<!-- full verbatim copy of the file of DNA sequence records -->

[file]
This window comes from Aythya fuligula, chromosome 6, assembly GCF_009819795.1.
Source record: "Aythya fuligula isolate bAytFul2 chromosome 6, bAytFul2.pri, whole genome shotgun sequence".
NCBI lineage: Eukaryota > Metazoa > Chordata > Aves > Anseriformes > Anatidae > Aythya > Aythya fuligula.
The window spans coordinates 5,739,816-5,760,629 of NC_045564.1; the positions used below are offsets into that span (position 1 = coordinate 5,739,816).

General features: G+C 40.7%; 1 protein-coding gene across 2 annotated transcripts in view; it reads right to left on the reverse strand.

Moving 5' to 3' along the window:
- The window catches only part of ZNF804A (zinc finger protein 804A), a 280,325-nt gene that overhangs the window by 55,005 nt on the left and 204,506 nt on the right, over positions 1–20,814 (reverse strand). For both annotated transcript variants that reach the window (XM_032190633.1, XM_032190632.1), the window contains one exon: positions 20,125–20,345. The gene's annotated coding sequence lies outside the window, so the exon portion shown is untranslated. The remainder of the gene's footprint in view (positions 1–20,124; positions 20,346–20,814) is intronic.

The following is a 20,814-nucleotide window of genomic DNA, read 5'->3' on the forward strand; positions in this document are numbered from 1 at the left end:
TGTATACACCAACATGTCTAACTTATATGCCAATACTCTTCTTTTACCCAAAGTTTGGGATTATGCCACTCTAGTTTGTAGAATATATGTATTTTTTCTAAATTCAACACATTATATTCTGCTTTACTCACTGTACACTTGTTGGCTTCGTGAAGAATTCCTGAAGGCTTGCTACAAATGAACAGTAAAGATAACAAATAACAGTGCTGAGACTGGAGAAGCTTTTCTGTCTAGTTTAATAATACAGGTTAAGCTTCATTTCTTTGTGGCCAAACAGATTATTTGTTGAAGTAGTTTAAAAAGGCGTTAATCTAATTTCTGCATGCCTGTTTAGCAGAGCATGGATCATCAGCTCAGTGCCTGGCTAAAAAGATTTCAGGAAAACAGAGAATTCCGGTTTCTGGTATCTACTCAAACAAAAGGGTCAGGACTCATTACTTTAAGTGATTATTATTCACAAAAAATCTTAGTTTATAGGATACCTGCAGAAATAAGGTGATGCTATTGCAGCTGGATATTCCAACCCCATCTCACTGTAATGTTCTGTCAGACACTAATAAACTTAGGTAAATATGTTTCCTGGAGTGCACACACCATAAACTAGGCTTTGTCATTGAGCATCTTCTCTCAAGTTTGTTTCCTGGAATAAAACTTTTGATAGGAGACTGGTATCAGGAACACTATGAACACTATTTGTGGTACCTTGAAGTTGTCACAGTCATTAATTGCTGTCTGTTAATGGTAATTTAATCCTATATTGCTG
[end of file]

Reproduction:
This window comes from Aythya fuligula, chromosome 6, assembly GCF_009819795.1.
Source record: "Aythya fuligula isolate bAytFul2 chromosome 6, bAytFul2.pri, whole genome shotgun sequence".
NCBI lineage: Eukaryota > Metazoa > Chordata > Aves > Anseriformes > Anatidae > Aythya > Aythya fuligula.
The window spans coordinates 5,739,816-5,760,629 of NC_045564.1; the positions used below are offsets into that span (position 1 = coordinate 5,739,816).

General features: G+C 40.7%; 1 protein-coding gene across 2 annotated transcripts in view; it reads right to left on the reverse strand.

Moving 5' to 3' along the window:
- The window catches only part of ZNF804A (zinc finger protein 804A), a 280,325-nt gene that overhangs the window by 55,005 nt on the left and 204,506 nt on the right, over positions 1–20,814 (reverse strand). For both annotated transcript variants that reach the window (XM_032190633.1, XM_032190632.1), the window contains one exon: positions 20,125–20,345. The gene's annotated coding sequence lies outside the window, so the exon portion shown is untranslated. The remainder of the gene's footprint in view (positions 1–20,124; positions 20,346–20,814) is intronic.

The following is a 20,814-nucleotide window of genomic DNA, read 5'->3' on the forward strand; positions in this document are numbered from 1 at the left end:
TGTATACACCAACATGTCTAACTTATATGCCAATACTCTTCTTTTACCCAAAGTTTGGGATTATGCCACTCTAGTTTGTAGAATATATGTATTTTTTCTAAATTCAACACATTATATTCTGCTTTACTCACTGTACACTTGTTGGCTTCGTGAAGAATTCCTGAAGGCTTGCTACAAATGAACAGTAAAGATAACAAATAACAGTGCTGAGACTGGAGAAGCTTTTCTGTCTAGTTTAATAATACAGGTTAAGCTTCATTTCTTTGTGGCCAAACAGATTATTTGTTGAAGTAGTTTAAAAAGGCGTTAATCTAATTTCTGCATGCCTGTTTAGCAGAGCATGGATCATCAGCTCAGTGCCTGGCTAAAAAGATTTCAGGAAAACAGAGAATTCCGGTTTCTGGTATCTACTCAAACAAAAGGGTCAGGACTCATTACTTTAAGTGATTATTATTCACAAAAAATCTTAGTTTATAGGATACCTGCAGAAATAAGGTGATGCTATTGCAGCTGGATATTCCAACCCCATCTCACTGTAATGTTCTGTCAGACACTAATAAACTTAGGTAAATATGTTTCCTGGAGTGCACACACCATAAACTAGGCTTTGTCATTGAGCATCTTCTCTCAAGTTTGTTTCCTGGAATAAAACTTTTGATAGGAGACTGGTATCAGGAACACTATGAACACTATTTGTGGTACCTTGAAGTTGTCACAGTCATTAATTGCTGTCTGTTAATGGTAATTTAATCCTATATTGCTG